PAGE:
Bethlehem: where Christmas is born

Amy Rodriguez29 October 2021

What do you think about when it comes to Christmas? Many people think of gifts, decorations, family, a rich lunch. Few think of the less fortunate, of the demonstrations of solidarity and of moments of communion.

Even less, however, think of the place where everything originated: Bethlehem. With the Basilica of the Nativity, the Milk Cave and the Star Way, the city offers visitors the unique experience of seeing with their own eyes where Jesus was born more than two thousand years ago.

Bethlehem meaning

The origin of the name Bethlehem is curious, it seems to derive from that of a pagan deity, as “house (beit, bet), of Lachamu”, the god of war and food. In Hebrew Bet Lechem is translatable as “bread house” or “battle house“. What do these two elements have in common? Originally the term Bethlehem would seem to refer to the most ancient eras when wars were widespread in this area and were wars for survival, precisely for bread. The Arabic name of the city is translatable as “house of meat“, Beit (house) Lahm (meat).

Where is Bethlehem and how to get there

Bethlehem is located in the West Bank, about 10 km from Jerusalem, just under half an hour’s drive. In fact, despite the fact that the two cities are very close, a separation wall 11 meters high and 150 km long, with turrets and control points, makes the move tedious.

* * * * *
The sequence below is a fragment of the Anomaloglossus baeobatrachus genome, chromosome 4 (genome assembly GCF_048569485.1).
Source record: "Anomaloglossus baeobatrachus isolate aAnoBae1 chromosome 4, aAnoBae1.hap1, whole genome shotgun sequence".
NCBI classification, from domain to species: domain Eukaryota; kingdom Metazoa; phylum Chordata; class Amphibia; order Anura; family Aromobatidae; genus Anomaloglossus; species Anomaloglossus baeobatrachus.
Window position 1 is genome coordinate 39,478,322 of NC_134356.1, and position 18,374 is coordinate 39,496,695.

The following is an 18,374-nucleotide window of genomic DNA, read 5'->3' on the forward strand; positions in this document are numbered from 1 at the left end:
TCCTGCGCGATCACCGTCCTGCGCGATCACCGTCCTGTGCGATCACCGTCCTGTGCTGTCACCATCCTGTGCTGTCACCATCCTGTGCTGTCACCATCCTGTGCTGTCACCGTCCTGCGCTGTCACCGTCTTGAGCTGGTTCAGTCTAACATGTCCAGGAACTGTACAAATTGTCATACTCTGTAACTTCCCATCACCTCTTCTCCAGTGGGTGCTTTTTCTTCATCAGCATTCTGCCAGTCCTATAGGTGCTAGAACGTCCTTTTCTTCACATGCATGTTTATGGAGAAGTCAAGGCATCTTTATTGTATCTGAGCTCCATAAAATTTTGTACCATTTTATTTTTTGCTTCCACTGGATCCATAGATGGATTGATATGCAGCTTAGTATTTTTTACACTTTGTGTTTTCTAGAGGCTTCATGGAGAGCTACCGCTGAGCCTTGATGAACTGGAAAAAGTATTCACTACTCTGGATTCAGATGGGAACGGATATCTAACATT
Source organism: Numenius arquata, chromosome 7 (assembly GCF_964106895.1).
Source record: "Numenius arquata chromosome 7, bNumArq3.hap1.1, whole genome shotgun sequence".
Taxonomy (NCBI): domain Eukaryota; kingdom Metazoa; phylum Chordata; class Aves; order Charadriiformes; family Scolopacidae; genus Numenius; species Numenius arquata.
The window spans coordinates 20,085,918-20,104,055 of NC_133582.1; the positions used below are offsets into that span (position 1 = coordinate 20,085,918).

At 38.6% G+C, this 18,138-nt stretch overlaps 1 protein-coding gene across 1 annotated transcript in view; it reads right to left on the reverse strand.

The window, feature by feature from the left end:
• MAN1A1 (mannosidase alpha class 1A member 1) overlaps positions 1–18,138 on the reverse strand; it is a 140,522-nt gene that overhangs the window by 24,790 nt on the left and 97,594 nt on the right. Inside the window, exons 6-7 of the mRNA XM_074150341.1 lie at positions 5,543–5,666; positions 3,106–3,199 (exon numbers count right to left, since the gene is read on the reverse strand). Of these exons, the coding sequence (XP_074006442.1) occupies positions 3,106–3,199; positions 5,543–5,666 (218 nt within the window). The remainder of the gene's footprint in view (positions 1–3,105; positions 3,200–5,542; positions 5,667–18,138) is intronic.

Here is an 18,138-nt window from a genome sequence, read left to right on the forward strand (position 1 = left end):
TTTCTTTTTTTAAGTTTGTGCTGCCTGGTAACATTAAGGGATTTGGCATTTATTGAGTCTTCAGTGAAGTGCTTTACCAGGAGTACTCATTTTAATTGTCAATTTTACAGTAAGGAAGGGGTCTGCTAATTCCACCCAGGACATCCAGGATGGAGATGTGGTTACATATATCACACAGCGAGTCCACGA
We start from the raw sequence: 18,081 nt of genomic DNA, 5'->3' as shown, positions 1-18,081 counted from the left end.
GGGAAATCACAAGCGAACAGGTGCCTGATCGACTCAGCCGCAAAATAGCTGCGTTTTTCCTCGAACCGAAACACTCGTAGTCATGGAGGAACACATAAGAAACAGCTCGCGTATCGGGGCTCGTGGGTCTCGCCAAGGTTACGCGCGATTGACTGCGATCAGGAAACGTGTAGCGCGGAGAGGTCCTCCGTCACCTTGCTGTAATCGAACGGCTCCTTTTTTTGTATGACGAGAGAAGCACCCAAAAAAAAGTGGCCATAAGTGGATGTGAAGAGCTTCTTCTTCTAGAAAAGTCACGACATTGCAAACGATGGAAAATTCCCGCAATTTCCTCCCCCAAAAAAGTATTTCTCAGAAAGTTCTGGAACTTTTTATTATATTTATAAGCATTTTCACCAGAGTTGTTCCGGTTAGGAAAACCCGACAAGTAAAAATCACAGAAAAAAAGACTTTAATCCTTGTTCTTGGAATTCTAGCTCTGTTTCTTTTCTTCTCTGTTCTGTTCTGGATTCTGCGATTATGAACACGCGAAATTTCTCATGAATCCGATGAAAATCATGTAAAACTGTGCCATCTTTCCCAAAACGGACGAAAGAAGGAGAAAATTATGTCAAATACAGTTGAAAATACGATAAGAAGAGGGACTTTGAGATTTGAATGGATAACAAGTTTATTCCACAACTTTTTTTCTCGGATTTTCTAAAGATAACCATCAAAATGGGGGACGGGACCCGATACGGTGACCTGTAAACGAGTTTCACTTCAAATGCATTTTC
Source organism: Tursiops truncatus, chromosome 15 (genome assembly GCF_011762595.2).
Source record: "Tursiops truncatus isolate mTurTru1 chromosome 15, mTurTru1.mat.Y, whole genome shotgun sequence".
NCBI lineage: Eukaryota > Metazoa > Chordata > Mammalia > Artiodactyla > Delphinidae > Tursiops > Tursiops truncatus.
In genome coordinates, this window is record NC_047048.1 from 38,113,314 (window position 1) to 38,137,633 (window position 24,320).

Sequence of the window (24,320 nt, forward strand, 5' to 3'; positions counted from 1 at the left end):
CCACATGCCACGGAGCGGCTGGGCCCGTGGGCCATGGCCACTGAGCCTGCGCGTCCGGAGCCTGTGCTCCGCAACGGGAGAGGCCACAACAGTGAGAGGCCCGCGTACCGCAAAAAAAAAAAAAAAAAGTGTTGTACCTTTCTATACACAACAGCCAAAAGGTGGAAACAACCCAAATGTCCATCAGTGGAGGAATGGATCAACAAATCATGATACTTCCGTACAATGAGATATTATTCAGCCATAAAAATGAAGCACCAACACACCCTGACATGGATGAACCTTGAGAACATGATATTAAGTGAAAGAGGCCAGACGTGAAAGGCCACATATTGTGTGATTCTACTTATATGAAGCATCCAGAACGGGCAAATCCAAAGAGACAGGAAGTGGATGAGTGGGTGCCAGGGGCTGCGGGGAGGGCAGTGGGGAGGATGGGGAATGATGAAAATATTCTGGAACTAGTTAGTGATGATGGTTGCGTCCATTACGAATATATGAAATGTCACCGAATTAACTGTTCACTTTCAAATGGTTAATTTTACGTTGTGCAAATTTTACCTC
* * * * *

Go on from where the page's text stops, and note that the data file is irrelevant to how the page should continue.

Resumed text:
Built in 2002 to coincide with the Israeli army’s siege of the Basilica of the Nativity complex, the wall separates the Palestinian territories of the West Bank from Israel.

Today it is also a great work of art outdoors: reinforced concrete has become a blank canvas for street artists protesting against apartheid. Among these also the famous Banksy who here has created some of his most iconic works.

Tourists and pilgrims, however, will have no difficulty in visiting the christmas city: public transport to and from Jerusalem is numerous and frequent. Just remember to always carry your passport with you as you are crossing a military border.

Ancient Bethlehem and today’s Bethlehem

And you, Bethlehem of Ephrata so small to be among the capitals of Judah, from you will come forth he who must be the ruler in Israel; its origins are from antiquity, from the most remote days.

Micah 5

The history of this city is lost in time. Ancient sources, however, attest to its existence as early as 1400 BC.C., in the Bronze Age, and the Bible links it to the very important figure of David. Jesus then, as reported in the Gospels, is a direct descendant of the shepherd boy who defeats Goliath and becomes king.

In Roman times, at the time of Christ (first century of .C.), Bethlehem was part of the region of Judea ruled by Herod Archelaus, son of Herod the Great and from 6 .C. – after the dismissal of Archelaus – ruled by the Prefect of Judea, Pontius Pilate.

Today there are about 30,000 fellow citizens of Jesus. Of these, just under half are Christians even though until 1947 they were the majority of the population. The municipality of Bethlehem is home to 3 Palestinian refugee camps, inhabited largely by Muslims and representing a third of the total population. They come from the surrounding villages displaced in 1948 with the birth of the State of Israel.